World in brief

France sends troops to the Ivory Coast

After being the first nation to begin an air campaign in Libya, France has now sent troops to the Ivory Coast to help the UN deal with the internal strife that has claimed at least several hundred lives in the past few weeks. French military troops were sent to an airport in the African nation’s main city, Abidjan, according to the BBC. The military force, which totals about 1,400, backed up UN troops who had secured the airport last Friday, and it will reportedly now be able to open for flights and perhaps the evacuation of foreign nationals. The fighting is the result of conflict between supporters and troops of incumbent Ivorian Laurent Gbagbo and those of his rival, the UN-recognised President, Alassane Ouattara. Tens of thousands of citizens have fled the area amid the fighting, and many refugees have sought the protection of UN peacekeepers and French troops.


Bronx Cobra escapes, joins Twitter, returns

An Egyptian cobra made international headlines last week when it escaped from its cage at The Bronx Zoo in New York. Then, it quickly made headlines again after someone created a Twitter account called @Bronxzoocobra, quickly gaining over 200,000 followers with tweets like “On top of the Empire State Building! All the people look like little mice down there. Delicious little mice.” Shortly thereafter, the snake found itself in headlines once again, after it was found in a dark corner of the reptile section of the zoo, the same building it had reportedly escaped from. And now that the little snake has gained fame, the zoo asked the public to give her a name, taking suggestions on its website until yesterday and putting the top five to an online vote.


Student dies in Bangladeshi protest of women’s rights

After the Bangladeshi government announced plans to increase the rights of women in employment, inheritance and education, a group of hardline Islamists hit the streets in a protest that ultimately left one demonstrator dead, the Associate Press reported. As police moved in, reportedly to prevent the demonstrators from marching, some began throwing rocks at police who fired guns and tear gas in return. Twenty-five people were injured and 19-year-old Ahmed Husein, a student of an Islamic school, was shot and killed. The police have since denied responsibility for the death, saying protesters were also armed. The protesters were pushing for the government to trash a new policy that would see every child inherit the same amount from their parents, in contrast to Muslim family law which states women can only claim a quarter of what men get. A strong majority of the 150 million residents of Bangladesh are Muslim.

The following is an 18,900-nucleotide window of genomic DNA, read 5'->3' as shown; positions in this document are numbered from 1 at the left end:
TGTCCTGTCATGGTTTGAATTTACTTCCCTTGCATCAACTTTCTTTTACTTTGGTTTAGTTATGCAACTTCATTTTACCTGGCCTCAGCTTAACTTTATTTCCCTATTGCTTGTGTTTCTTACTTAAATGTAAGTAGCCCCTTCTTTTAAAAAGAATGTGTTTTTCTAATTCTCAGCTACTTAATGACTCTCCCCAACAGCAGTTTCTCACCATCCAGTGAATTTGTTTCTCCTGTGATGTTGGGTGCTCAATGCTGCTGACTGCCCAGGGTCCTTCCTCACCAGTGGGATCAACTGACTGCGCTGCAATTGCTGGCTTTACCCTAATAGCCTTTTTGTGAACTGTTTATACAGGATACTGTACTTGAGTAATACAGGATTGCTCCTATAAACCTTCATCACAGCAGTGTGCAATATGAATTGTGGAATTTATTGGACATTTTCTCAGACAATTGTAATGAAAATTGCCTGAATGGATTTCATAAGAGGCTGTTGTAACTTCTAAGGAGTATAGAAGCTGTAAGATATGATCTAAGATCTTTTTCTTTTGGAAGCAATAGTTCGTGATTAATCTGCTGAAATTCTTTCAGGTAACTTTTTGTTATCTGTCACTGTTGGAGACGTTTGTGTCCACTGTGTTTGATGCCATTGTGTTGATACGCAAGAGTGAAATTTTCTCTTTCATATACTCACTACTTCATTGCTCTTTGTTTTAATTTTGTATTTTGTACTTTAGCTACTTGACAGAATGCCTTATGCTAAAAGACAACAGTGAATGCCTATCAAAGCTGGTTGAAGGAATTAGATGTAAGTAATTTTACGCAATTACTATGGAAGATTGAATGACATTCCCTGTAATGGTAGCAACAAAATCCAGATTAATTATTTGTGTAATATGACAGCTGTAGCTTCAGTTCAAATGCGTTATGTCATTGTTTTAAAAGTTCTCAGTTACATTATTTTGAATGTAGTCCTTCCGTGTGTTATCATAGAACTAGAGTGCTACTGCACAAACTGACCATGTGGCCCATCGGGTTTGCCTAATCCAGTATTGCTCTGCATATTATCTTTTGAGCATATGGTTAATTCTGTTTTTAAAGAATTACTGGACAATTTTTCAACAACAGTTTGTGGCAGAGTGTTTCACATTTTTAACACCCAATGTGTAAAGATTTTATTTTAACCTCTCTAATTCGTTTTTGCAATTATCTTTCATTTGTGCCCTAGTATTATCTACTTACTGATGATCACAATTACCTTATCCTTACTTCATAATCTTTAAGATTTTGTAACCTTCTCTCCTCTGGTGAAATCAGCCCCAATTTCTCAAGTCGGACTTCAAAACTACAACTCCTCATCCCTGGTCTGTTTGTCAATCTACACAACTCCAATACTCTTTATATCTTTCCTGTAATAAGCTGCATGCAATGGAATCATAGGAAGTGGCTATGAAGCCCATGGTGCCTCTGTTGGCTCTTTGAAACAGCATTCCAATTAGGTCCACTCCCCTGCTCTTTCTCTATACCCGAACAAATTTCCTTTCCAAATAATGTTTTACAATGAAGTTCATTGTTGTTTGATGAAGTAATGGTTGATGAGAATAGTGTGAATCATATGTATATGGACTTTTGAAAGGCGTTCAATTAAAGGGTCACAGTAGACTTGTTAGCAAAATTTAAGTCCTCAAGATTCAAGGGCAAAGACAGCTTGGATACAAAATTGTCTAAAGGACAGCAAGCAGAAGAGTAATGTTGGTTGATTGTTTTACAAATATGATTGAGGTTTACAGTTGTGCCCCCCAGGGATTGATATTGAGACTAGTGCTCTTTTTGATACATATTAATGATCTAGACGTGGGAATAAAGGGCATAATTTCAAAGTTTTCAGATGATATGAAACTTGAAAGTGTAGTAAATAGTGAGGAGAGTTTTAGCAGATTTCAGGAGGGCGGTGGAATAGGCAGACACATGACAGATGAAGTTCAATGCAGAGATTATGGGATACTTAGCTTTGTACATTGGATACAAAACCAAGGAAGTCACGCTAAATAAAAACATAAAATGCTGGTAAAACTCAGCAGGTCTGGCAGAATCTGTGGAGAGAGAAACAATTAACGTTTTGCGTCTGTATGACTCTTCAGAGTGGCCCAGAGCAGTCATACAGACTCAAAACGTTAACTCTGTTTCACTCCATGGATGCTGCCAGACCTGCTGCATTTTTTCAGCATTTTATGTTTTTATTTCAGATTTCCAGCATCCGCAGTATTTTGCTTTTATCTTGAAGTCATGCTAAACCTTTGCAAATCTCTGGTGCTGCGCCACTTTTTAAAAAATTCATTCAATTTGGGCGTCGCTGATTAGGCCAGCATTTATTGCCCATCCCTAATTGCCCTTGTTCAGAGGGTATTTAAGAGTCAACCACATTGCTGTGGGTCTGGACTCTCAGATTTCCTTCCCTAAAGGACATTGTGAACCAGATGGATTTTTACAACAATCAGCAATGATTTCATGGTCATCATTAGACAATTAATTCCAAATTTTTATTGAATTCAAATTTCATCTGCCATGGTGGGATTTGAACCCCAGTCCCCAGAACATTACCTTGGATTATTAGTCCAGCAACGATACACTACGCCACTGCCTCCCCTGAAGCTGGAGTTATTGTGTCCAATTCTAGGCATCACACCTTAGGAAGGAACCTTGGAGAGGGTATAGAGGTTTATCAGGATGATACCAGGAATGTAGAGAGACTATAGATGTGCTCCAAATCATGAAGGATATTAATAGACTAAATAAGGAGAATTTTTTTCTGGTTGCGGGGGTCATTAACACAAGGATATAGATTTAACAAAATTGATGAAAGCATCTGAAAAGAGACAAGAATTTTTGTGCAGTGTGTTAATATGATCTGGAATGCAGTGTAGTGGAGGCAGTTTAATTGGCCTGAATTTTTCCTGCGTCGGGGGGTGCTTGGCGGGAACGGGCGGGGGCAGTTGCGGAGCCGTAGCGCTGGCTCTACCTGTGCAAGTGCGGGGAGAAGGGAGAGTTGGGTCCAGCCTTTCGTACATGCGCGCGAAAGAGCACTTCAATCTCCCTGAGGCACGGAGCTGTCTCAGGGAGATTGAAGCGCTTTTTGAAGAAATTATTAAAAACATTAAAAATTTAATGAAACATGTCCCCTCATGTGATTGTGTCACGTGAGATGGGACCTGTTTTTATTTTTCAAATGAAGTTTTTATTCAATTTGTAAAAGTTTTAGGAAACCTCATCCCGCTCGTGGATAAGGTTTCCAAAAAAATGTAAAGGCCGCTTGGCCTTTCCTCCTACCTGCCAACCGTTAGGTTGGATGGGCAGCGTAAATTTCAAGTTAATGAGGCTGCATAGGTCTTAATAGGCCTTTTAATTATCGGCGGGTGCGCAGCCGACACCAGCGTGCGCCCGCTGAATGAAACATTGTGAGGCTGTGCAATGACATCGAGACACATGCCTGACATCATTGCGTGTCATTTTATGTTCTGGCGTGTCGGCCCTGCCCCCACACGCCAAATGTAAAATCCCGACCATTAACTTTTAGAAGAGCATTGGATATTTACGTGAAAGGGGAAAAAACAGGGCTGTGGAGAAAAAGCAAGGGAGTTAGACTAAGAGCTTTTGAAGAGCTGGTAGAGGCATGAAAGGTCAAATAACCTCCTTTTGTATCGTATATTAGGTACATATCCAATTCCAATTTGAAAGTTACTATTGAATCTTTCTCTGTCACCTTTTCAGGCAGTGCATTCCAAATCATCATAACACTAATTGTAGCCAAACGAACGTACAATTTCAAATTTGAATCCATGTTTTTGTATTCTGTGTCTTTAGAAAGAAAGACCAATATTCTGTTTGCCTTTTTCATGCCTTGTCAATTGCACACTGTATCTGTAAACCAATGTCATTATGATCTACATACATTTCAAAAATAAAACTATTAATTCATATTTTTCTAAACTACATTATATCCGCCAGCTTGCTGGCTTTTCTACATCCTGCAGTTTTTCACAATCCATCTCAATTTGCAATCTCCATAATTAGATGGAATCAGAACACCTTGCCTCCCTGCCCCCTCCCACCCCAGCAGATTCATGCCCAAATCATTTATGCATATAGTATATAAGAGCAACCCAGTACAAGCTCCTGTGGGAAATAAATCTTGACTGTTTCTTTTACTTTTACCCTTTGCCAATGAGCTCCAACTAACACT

Yale opens Singapore wing

For its first campus outside of Connecticut, Yale University has chosen the South-East Asian nation of Singapore. The Ivy League school struck a deal with the National University of Singapore to create a college, Yale-NUS, to be opened in 2013, the Canadian Press reported. Students will go through two years of general education combining Western and Asian perspectives before they move onto a major. The first class will comprise only 150 students, but will expand in the future.



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